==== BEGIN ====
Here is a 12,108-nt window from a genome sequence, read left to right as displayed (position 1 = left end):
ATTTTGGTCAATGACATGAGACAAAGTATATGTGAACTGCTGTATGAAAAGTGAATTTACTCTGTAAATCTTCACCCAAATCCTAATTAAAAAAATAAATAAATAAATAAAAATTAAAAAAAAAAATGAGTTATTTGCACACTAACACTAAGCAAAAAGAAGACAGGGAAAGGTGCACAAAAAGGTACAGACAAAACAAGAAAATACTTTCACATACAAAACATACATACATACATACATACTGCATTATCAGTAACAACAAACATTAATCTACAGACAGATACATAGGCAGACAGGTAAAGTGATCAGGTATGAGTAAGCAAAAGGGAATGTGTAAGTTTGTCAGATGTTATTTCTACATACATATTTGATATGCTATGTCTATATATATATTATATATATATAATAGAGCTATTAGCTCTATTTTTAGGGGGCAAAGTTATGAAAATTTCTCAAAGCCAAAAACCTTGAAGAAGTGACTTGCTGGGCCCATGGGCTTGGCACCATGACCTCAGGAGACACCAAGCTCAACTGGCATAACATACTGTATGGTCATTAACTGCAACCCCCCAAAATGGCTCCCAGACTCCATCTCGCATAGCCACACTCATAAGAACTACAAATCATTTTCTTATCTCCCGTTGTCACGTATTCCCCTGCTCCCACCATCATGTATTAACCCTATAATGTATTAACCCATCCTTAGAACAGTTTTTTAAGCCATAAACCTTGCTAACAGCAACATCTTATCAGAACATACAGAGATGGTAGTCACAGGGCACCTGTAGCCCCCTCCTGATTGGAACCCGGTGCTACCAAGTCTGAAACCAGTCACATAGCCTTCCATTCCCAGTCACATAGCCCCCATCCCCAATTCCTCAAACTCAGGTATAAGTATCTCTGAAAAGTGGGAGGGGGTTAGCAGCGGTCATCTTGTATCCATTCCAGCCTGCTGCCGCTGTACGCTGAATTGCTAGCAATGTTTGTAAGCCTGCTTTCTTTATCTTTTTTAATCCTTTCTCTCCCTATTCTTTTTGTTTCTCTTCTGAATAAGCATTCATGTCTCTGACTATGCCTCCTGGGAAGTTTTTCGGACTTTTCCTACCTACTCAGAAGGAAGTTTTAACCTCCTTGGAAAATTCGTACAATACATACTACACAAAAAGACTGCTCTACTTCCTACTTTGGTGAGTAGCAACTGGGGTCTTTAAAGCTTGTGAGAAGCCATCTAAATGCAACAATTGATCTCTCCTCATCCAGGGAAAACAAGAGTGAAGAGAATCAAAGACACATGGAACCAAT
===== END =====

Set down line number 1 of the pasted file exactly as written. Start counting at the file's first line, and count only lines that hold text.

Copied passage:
Here is a 12,108-nt window from a genome sequence, read left to right as displayed (position 1 = left end):